Over the generations, humanity has tried many things to limit family size and allow women to gain control over their fertility. Most were unsuccessful due to a lack of knowledge. The unsuccessful and sometimes harmful methods included douches, Lysol, lemons as cervical caps, a juice glass and many more.
To be presented with the extraordinary lack of knowledge of the female reproductive system, including menstruation and ovulation, was both enlightening and disheartening. Our great-grandmothers and grandmothers likely did not have any insight into how their cycles worked or how to prevent an unwanted pregnancy and their physicians were of little help.
That said, The Dittrick does has a number of contraceptive methods on display that were successful – condoms, diaphragms, cervical caps, IUDs and the pill.
The IUD collection is impressive. I was startled to see just how many different styles of IUDs have been in use over the years. Each IUD is a work of art in and of itself. Well, minus the infamous Dalkon Shield, though. it too is on exhibit. The IUDs are arranged such that the viewer can see at a glance the variety and the artistry of the devices.
The contraception collection is comprehensive not just in the number and diversity of the items on display but also by placing these items within their social context. The items do not stand alone. They are accompanied by advertising, magazine covers and engaging descriptive placards. The careful arrangement of the items, with the occasional tongue-in-cheek humor (i.e. Condom Man comic book), helps the viewer travel chronologically from ancient times through modern.
Beyond these two collections, there are collections on infections disease and vaccinations, microscopes, forensics and more.
In summary, both the childbirth and the contraception collections are well worth your time as is the museum as a whole. The Dittrick is expanding its reach into the community with its lecture series “Conversations”. You can find the recorded talks on their YouTube site. The most recent talk is by Jacqueline Wolf,“From Ether to Epidural: Obstetric Anesthesia in Historic, Medical, and Social Context“. I happen to be in the middle of reading Wolf’s book, Deliver Me from Pain: Anesthesia and Birth in America and am thoroughly enjoying it.
The museum is a perfect day trip. I enjoyed my time there immensely. I fully intend to make a second visit with my children in the near future. Their website provides more information as to how to visit, upcoming talks and more. They also have a blog for informative reading on pieces in their collection. You can follow them on Twitter, Instagram or YouTube as well.
You might also enjoy reading a previous book review I wrote on childbirth history and Lamaze: “Lamaze: An International History” – Breath Control: The Rise and Decline of Psychoprophylaxis.
About the The Dittrick Museum Co-Curators
Brandy Schillace, PhD, works as Research Associate and Public Engagement for the Dittrick Museum of Medical History (Case Western Reserve University) and Managing Editor of Culture, Medicine and Psychiatry, a cross-cultural medical anthropology journal. Brandy also serves as Co-PI of an NEH-funded digital humanities project, How Medicine Became Modern (Dittrick Medical History Center and Museum). She directs and speaks for CONVERSATIONS, a series of then-and-now history of medicine talks and EXCHANGES, a similar series for the Global Center for Health Innovation, Cleveland, Ohio. Brandy has been an invited speaker for the University at Buffalo, University College of Dublin, Manchester University, the New York Academy of Medicine, Little Atoms Radio and various podcasts, and TEDxCLE. Her recent books include DEATH’S SUMMER COAT, exploring cultural approaches to death and dying (E&T UK, Pegasus US), and the co-edited collection UNNATURAL REPRODUCTIONS, on “monstrous” birth across time and genre (Cambria).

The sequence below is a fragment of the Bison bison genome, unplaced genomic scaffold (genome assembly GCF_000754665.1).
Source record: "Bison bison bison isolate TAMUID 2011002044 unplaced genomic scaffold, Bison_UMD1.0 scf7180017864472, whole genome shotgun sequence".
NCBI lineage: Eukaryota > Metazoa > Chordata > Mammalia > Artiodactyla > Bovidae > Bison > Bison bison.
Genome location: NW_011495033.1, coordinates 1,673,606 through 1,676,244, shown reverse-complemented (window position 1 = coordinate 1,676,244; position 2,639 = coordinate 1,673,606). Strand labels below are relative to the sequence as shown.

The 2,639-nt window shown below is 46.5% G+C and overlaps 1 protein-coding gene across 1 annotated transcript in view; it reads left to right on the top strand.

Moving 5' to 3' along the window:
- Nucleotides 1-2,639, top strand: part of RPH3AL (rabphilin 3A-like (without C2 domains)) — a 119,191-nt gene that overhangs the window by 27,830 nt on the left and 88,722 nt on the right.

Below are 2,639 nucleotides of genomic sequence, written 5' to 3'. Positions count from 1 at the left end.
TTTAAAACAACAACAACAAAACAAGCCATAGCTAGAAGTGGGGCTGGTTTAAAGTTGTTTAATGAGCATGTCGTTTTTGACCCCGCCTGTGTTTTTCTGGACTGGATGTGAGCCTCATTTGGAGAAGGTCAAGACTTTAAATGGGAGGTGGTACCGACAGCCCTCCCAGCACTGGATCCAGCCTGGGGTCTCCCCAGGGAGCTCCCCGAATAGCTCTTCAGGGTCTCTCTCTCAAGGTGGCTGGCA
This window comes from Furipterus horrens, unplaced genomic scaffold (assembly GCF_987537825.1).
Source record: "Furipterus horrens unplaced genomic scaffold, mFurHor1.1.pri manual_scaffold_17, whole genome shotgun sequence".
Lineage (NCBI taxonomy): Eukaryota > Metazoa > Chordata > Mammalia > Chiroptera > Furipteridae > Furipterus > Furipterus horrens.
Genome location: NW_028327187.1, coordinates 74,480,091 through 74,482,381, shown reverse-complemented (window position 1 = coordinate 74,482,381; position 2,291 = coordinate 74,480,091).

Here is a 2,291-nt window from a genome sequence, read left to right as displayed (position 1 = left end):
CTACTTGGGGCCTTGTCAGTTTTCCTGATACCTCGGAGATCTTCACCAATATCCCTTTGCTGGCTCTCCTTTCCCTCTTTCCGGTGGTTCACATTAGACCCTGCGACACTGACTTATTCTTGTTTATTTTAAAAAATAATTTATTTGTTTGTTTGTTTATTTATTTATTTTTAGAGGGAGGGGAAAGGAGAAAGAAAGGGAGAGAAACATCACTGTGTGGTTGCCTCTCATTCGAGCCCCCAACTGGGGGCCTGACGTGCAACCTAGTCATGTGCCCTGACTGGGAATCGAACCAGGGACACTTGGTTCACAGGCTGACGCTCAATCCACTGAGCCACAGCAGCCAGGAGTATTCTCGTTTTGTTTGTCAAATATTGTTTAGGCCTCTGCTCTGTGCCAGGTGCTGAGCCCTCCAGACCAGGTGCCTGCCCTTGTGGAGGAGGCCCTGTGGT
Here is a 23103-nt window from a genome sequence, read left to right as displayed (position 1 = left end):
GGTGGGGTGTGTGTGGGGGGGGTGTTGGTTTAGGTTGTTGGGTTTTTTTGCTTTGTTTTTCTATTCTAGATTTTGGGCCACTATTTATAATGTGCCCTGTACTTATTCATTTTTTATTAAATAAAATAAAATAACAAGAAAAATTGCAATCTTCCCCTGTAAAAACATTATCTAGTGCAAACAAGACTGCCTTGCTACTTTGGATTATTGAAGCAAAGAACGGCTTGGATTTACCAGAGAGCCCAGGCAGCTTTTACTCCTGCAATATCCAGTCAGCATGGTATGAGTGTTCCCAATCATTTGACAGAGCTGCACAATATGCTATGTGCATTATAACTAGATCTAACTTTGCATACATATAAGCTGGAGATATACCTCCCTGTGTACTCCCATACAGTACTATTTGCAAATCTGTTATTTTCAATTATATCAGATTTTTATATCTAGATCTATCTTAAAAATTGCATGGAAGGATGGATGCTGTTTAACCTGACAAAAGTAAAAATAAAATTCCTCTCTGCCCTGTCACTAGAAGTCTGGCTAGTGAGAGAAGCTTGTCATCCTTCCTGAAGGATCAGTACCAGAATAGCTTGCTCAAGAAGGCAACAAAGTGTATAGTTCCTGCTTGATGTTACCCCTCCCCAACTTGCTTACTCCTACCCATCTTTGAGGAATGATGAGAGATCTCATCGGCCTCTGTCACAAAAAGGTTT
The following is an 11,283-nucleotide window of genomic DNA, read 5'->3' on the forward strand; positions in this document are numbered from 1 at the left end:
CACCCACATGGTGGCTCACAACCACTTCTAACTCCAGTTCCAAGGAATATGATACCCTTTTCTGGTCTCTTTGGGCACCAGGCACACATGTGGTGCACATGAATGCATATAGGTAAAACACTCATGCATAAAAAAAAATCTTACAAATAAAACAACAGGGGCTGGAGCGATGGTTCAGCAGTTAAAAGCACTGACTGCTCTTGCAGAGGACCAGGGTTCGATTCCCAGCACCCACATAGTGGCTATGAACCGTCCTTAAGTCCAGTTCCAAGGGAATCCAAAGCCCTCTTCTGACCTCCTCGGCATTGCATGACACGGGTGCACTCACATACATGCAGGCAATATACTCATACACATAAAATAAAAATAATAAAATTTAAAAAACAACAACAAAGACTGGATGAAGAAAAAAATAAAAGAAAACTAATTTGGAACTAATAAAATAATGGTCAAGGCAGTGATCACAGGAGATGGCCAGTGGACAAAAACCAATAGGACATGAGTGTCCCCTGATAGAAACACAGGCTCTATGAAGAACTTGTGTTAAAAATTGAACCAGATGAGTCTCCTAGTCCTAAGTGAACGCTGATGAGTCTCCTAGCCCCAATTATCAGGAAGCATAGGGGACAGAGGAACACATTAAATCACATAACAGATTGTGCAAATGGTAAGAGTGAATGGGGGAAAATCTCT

Catherine Osborn, MA is a PhD student in medical anthropology at Case Western Reserve University whose research interests focus on historical and modern uses of technology to mediate childbirth and fertility. As a Research Assistant at the Dittrick Museum of Medical History, Catherine recently curated an exhibit on 19th century childbirth as part of the museum’s Re-Conceiving Birth gallery. She also serves as the Editorial Associate at the anthropology journal, Culture, Medicine, and Psychiatry.
About Deena Blumenfeld
Deena Blumenfeld RYT, RPYT, LCCE is a certified Yoga instructor at the 200 hr level, a certified Khalsa Way™ Prenatal Yoga instructor and a Lamaze Certified Childbirth Educator. She is also a mom of two – a son, born via c-section and a daughter, her VBAC. She is an active member of the local ICAN chapter and a member of the Coalition for Improving Maternity Services. Deena is also the owner of Shining Light Prenatal Education, where she teaches prenatal yoga, childbirth education, breastfeeding and much more. Deena’s newest project is The Silent Mother: Esoteric and Historical Gravidity and Parturition.